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How Often Should you Change your Bike Chain and Cassette?
How Often Should you Change your Bike Chain and Cassette?

How Often Should you Change your Bike Chain and Cassette?

How Often Should you Change your Bike Chain and Cassette?

…Sooo I must confess, I am not great at taking care of my bike.

I love to ride it, but it doesn’t always get the maintenance that it deserves. As my 2019 bike (Des) begins to age, I am learning more about when and how often to care for it.

“Des” had taken me a lot of miles from 2019 to 2023. But at the beginning of the summer, he started throwing me off. Every time I applied torque on the chainring (usually riding uphill), the chain would pop off and I would go clattering to the ground.

These were all signs that I needed a new bike chain and cassette.

Table of Contents

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Bike Chain

The bike chain is an integral part of the drivetrain on your bike. In conjunction with the teeth on your chainring and cassette, the chain is what allows your pedals to turn your back tire. As you ride, the pull on the chain along with shifting causes the chain itself to stretch over time. As the chain stretches, it can wear down the teeth on your chainring and cassette. Shifting from gear to gear on the cassette also gets slower and more difficult.

You will definitely notice it!

Bike Chain
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Bike Cassette

The bike chain drops between each tooth of the cassette gear as it returns to the chainring. If the chain doesn’t lock in smoothly, with every rotation it wears down on the teeth. Eventually the teeth become rounded off or even shark like (imagine triangular sharp teeth). Without sturdy, square teeth the chain doesn’t like to stay on the cassette and will continue to jump off when you hit a bump or apply too much torque.

Here is what a pretty fresh cassette looks like (pictured below).

Cassette
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Taking Care of your Bike

Again, I must be honest. I don’t do a great job of taking care of my own chain and cassette. If I did, my shifting would probably be a lot cleaner, faster, and smoother.

With that being said, I would like to get better at bike care and maintenance. When maintaining your bike, one of the easiest things anyone can do is to take care of your chain and cassette.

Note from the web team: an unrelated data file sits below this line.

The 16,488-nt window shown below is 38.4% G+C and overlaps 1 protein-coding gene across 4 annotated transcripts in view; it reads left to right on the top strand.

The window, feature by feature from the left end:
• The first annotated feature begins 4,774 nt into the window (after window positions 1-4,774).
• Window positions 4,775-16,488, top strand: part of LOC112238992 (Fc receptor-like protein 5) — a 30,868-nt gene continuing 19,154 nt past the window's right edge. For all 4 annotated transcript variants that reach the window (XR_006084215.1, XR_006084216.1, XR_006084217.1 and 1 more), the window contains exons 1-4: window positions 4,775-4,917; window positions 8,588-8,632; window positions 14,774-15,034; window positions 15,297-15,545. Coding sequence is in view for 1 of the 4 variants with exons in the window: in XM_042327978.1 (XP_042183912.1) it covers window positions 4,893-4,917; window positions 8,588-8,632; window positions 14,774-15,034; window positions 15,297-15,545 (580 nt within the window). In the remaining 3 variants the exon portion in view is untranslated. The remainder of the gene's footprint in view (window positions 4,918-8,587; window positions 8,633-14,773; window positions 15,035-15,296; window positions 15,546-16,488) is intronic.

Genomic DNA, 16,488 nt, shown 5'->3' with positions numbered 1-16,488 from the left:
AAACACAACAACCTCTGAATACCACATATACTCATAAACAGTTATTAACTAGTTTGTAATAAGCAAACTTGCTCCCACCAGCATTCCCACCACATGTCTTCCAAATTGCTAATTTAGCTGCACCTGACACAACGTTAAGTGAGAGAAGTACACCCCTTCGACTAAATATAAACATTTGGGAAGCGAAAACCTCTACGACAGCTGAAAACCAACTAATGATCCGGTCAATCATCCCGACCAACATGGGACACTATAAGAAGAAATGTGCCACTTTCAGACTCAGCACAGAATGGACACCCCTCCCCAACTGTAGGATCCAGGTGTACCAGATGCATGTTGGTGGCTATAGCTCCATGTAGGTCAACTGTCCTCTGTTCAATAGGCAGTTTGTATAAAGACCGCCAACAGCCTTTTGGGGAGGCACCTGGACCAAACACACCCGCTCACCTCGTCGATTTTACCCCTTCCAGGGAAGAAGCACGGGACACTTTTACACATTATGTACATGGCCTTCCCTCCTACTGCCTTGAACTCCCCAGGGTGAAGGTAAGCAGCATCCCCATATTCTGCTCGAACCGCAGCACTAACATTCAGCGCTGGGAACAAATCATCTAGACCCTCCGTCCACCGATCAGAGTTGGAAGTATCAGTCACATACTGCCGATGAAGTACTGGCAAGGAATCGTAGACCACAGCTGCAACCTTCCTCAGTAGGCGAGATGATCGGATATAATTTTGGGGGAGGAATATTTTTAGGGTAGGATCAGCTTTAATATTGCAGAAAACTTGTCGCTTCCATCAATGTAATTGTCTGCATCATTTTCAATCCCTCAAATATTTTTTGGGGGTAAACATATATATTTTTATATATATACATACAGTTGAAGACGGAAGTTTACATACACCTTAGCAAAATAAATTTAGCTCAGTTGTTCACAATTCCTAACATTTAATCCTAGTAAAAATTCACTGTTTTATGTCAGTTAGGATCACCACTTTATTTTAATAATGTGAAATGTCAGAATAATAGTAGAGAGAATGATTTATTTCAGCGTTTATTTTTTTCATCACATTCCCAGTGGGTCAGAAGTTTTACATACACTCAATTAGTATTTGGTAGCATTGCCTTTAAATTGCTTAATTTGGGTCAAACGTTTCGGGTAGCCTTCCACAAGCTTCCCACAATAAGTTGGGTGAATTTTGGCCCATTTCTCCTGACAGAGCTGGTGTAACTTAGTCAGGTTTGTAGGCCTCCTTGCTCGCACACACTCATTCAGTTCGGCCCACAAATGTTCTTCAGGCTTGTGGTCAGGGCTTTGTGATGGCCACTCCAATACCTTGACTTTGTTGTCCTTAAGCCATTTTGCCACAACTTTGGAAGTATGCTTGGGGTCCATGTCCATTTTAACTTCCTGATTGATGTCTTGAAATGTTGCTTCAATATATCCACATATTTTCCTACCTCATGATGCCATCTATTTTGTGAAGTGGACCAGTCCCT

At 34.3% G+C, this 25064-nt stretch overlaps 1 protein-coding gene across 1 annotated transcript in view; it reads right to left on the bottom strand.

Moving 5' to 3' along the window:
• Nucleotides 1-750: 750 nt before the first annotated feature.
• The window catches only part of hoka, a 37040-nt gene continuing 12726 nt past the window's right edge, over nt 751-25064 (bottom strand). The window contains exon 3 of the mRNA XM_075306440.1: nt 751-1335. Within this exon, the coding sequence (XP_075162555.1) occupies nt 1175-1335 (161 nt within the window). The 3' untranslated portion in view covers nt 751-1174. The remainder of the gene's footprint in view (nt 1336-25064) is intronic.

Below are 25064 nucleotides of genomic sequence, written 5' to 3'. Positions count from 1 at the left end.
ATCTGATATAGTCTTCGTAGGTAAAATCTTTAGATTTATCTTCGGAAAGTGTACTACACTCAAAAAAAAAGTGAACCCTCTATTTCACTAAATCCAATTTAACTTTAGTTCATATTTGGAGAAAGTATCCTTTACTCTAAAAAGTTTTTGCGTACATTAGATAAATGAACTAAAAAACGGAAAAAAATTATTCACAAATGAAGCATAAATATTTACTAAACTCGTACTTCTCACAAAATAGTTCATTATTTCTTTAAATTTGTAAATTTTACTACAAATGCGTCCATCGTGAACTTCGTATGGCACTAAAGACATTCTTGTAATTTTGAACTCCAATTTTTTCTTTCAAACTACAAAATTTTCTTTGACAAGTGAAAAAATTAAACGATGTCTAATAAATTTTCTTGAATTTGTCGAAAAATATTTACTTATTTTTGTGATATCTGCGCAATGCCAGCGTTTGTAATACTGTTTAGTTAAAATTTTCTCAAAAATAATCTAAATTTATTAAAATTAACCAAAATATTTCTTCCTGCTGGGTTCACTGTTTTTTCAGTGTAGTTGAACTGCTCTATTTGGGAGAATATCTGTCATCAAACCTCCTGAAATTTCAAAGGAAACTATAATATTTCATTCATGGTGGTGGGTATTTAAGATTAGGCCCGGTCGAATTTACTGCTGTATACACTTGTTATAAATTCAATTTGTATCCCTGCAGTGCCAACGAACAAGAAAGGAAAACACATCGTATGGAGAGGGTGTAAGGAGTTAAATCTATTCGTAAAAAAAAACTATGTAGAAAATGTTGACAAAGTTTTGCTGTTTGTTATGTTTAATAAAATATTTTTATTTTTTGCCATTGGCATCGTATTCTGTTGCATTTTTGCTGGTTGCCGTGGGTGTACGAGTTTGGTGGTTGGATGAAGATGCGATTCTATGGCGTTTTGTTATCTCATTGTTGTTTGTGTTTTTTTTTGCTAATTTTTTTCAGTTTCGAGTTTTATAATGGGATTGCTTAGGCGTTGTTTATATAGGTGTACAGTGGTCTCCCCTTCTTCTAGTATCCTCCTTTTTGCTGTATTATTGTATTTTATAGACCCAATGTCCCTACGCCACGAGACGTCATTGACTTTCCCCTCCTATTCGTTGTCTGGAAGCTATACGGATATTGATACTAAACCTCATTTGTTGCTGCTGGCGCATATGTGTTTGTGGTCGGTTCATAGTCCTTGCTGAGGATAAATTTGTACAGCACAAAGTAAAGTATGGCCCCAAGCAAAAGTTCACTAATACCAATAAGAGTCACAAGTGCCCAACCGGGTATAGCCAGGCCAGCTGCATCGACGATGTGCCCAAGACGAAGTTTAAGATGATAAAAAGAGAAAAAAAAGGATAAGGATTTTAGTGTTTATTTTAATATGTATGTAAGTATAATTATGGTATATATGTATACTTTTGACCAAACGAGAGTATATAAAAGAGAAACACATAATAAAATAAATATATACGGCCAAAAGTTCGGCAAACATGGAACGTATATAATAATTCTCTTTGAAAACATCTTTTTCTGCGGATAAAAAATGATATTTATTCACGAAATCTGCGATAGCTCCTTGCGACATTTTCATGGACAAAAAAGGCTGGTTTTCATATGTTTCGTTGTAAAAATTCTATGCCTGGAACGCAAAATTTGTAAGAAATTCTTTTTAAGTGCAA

Cleaning and lubing your chain and cassette helps to prevent rust and wear. Depending on how often you ride and the conditions you ride in, the frequency of cleaning may differ from rider to rider. If you are riding in wet and dirty conditions, you will want to clean your chain every 100-150 miles. However, if you are mostly riding on clean and dry surfaces, you can probably double that distance.

I tend to clean my chain more often in the winter than the summer, even though I ride a lot less. The snow and salt are really bad for the components.

To clean the chain, I take an old, damp rag and thoroughly wipe down the chain itself. When it is visibly clear of dirt and grime, I add a thin layer of dry-lube as I pedal the chain around the chainring and my most commonly used gears on the cassette.

Note: Do not add lube to a dirty or wet chain. This just collects more dust and dirt!

Chainring
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A very dirty bike!!!

When is it Time to Replace them?

When I picked up my bike from the shop this summer, I talked to the mechanic about how often the cassette and chain should be replaced in oder to avoid more falls in the future. He recommended changing out the cassette every 2,000-3,000 miles or once per year. After digging around on the internet, it looks like there is a wide range of recommended miles for changing out your chain and cassette.

I was pretty lucky to get 10,000 miles out of my original cassette, but I wouldn’t recommend waiting quite that long. The average milage of a cassette is probably somewhere in between the recommended distance and the limits I pushed my bike to (10,000 miles).

You will get more out of your cassette, if you take care of your chain and make sure it is clean and lubricated. Invest in a cheap chain measuring tool. It is a great investment and super easy to use.

When it is stretched to .75 = Get a new chain.

Chain Measurement Tool
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Check your cassette every 500-1,000 miles. If the teeth are still square, you are probably okay for another 500-1,000 miles. When the gears begin to look more like shark teeth and the chain begins slipping, it is time for a change!

Trust me. Having a good chain and cassette makes a better bike riding experience.

How often do you change your bike chain and cassette? Let me know in the comments below!

Safe riding out there and thanks for reading. ~KiteBikeVan

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